The damage done by sexual repression
To the Almeida theatre this evening, for The Earthly Paradise:
"June 1871. William Morris spends summer in Kelmscott, Oxfordshire in the company of Dante Gabriel Rossetti and their beloved Janey - the wife of one and muse of the other.
It seemed that they had found their ideal, in harmony with nature, a garden of earthly delights. But cynics whispered that the move from London was to conceal the very Pre-Raphaelite affair between Janey and Gabriel... "
An excellent, if very showily theatrical show. If you are planning to go, you might want to stop now ...
If not, then I can say that although it focuses for much of its length on the two men, the enthusiastic, boyish Morris, and the self-consciously arty, dramatic Gabriel, it turns out in the end to be largely about Janey, and how both have treated her for their own ends. William wanted to self-sacrificingly throw her into his friend's arms (he only married her originally because the already committed Gabriel couldn't). Gabriel wanted to worship her "purely" from afar, and reacted to the opportunity by pushing her away, driving himself mad in the process.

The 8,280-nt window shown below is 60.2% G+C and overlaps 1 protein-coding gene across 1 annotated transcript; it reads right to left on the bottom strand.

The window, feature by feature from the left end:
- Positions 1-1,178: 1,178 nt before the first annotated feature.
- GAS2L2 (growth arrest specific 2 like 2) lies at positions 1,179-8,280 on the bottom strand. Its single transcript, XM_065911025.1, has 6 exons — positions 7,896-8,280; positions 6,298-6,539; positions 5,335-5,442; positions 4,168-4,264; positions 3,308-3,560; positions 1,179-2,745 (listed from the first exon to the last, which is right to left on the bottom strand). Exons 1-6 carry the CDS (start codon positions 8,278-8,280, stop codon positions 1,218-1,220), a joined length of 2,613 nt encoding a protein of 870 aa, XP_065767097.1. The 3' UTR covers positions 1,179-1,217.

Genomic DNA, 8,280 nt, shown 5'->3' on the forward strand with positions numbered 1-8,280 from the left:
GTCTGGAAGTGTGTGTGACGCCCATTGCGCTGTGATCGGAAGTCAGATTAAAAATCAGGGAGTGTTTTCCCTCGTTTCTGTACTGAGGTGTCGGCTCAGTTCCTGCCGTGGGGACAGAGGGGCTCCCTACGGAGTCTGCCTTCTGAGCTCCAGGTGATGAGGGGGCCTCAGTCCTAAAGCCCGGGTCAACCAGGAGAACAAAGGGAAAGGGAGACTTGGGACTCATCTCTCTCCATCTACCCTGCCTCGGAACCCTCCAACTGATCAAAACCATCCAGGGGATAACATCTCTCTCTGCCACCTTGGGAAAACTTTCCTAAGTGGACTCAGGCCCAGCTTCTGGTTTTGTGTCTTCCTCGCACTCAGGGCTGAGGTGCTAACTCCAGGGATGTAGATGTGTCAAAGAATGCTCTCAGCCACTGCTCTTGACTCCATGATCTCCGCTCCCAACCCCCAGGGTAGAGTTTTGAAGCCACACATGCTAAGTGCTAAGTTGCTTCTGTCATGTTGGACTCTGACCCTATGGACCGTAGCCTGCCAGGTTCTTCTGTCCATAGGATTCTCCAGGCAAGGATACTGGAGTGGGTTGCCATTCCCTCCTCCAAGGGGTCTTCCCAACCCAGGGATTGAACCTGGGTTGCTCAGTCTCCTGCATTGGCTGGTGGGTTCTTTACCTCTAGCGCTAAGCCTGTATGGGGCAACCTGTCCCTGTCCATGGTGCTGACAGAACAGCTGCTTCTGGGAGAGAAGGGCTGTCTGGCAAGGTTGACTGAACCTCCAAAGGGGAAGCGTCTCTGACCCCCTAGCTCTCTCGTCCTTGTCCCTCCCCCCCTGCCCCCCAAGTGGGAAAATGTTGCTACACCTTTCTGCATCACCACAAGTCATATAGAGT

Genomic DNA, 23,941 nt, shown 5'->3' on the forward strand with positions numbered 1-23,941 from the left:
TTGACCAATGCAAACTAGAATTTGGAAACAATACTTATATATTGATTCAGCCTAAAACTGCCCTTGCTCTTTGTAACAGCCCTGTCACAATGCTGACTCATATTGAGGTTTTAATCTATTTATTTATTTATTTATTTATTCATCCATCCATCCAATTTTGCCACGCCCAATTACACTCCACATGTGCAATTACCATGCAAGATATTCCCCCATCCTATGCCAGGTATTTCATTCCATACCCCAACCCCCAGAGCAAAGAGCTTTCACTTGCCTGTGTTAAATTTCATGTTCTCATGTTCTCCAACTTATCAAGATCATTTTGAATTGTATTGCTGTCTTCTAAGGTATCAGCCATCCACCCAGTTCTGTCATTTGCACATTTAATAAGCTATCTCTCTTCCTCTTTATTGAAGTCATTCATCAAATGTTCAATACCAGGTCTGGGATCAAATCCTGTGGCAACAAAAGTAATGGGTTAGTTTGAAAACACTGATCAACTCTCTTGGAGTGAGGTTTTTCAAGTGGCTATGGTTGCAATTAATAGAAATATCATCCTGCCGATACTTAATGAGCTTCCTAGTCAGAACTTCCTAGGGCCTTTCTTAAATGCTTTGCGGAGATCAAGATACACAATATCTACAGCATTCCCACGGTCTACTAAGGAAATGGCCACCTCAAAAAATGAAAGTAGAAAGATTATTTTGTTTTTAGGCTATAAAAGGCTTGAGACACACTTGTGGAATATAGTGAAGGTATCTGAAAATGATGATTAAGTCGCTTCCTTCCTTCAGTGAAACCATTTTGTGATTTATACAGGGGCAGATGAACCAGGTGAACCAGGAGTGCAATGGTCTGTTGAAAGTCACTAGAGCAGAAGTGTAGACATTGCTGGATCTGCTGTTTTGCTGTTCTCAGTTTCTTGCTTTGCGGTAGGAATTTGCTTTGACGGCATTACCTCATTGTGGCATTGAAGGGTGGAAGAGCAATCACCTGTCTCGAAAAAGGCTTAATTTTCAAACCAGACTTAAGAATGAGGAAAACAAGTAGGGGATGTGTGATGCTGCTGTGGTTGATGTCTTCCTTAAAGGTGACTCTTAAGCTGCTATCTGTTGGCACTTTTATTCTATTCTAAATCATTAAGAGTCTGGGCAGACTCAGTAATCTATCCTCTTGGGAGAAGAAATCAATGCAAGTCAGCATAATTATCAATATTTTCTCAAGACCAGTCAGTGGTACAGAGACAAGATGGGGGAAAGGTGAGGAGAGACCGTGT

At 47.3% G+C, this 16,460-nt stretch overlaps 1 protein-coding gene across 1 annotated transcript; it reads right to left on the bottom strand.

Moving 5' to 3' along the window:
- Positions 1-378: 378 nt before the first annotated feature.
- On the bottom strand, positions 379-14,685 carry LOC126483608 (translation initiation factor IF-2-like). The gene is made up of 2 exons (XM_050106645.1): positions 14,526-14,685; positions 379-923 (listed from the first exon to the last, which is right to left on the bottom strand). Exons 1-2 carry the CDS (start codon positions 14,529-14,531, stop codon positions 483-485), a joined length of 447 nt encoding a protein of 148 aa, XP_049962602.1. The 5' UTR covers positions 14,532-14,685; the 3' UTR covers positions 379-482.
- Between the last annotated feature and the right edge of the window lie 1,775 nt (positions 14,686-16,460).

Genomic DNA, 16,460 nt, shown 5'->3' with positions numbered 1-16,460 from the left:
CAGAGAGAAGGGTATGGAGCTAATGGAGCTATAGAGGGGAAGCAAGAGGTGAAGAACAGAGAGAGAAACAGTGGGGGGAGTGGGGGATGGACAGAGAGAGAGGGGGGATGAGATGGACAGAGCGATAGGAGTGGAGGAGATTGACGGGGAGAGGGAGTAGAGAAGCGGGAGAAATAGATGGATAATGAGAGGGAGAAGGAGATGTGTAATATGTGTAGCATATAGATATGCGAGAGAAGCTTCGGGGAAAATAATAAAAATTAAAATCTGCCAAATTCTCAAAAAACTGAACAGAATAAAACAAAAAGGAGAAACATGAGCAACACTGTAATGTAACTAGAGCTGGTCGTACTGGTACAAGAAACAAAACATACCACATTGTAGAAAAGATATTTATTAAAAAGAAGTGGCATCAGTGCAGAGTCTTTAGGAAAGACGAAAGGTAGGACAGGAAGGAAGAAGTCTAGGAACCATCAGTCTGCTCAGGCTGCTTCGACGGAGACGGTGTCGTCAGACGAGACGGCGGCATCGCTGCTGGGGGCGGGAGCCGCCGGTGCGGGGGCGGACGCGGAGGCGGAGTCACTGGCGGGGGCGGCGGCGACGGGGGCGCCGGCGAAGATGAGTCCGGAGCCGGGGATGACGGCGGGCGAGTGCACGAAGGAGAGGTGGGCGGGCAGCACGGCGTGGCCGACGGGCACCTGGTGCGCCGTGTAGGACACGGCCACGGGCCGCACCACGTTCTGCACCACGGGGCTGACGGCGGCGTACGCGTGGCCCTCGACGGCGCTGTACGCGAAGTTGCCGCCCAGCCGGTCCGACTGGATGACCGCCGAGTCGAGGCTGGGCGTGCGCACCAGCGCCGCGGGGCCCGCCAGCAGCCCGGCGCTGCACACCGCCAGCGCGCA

(Of course in the background is his relationship with his dead wife Lizzie, to which there is a famous story attached - he buried the only copy of his poems with her, guilty over neglecting her for his work when she lived, then seven years later had her exhumed so he could get them back.)
Janey is, we eventually learn, tormented by this - tormented by her desire for Rossetti (which she is not supposed to feel as a Victorian woman), and also tormented by her feelings of being out of place, since she was dragged up from being a stableman's daughter to being a "lady" by these two men for their own purposes, having had no real say in the matter herself.
This of course is the (male) playwright's view - and quite a feminist one it is too. But it seems to be close to the facts, at least in outline, see for example here.
See also the Rossetti archive. I found one webpage about her.
P.S. I should say that after my brief post on Aphra Behn, Sharon on Early Modern Notes compiled a whole web bibliography - definitely worth checking out.